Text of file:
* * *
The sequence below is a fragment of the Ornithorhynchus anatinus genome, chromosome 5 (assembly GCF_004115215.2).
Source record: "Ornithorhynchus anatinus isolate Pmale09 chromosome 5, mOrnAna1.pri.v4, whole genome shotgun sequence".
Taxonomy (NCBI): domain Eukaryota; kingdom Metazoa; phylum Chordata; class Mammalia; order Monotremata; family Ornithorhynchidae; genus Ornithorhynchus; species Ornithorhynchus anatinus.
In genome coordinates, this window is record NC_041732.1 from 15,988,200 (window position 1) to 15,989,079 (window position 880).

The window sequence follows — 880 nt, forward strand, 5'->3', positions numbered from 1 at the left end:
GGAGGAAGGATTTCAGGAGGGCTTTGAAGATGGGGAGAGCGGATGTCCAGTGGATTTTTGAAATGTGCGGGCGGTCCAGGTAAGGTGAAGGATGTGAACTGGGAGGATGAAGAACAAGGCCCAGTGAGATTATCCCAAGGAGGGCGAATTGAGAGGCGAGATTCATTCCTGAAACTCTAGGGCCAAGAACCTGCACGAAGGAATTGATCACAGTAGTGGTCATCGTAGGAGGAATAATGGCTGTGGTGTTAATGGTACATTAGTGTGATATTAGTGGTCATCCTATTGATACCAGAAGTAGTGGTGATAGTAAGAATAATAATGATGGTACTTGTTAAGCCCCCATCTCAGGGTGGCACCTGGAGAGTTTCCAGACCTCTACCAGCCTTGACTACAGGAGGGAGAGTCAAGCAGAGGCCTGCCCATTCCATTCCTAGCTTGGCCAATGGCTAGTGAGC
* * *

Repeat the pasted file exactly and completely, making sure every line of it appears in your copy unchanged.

The sequence below is a fragment of the Ornithorhynchus anatinus genome, chromosome 5 (assembly GCF_004115215.2).
Source record: "Ornithorhynchus anatinus isolate Pmale09 chromosome 5, mOrnAna1.pri.v4, whole genome shotgun sequence".
Taxonomy (NCBI): domain Eukaryota; kingdom Metazoa; phylum Chordata; class Mammalia; order Monotremata; family Ornithorhynchidae; genus Ornithorhynchus; species Ornithorhynchus anatinus.
In genome coordinates, this window is record NC_041732.1 from 15,988,200 (window position 1) to 15,989,079 (window position 880).

The window sequence follows — 880 nt, forward strand, 5'->3', positions numbered from 1 at the left end:
GGAGGAAGGATTTCAGGAGGGCTTTGAAGATGGGGAGAGCGGATGTCCAGTGGATTTTTGAAATGTGCGGGCGGTCCAGGTAAGGTGAAGGATGTGAACTGGGAGGATGAAGAACAAGGCCCAGTGAGATTATCCCAAGGAGGGCGAATTGAGAGGCGAGATTCATTCCTGAAACTCTAGGGCCAAGAACCTGCACGAAGGAATTGATCACAGTAGTGGTCATCGTAGGAGGAATAATGGCTGTGGTGTTAATGGTACATTAGTGTGATATTAGTGGTCATCCTATTGATACCAGAAGTAGTGGTGATAGTAAGAATAATAATGATGGTACTTGTTAAGCCCCCATCTCAGGGTGGCACCTGGAGAGTTTCCAGACCTCTACCAGCCTTGACTACAGGAGGGAGAGTCAAGCAGAGGCCTGCCCATTCCATTCCTAGCTTGGCCAATGGCTAGTGAGC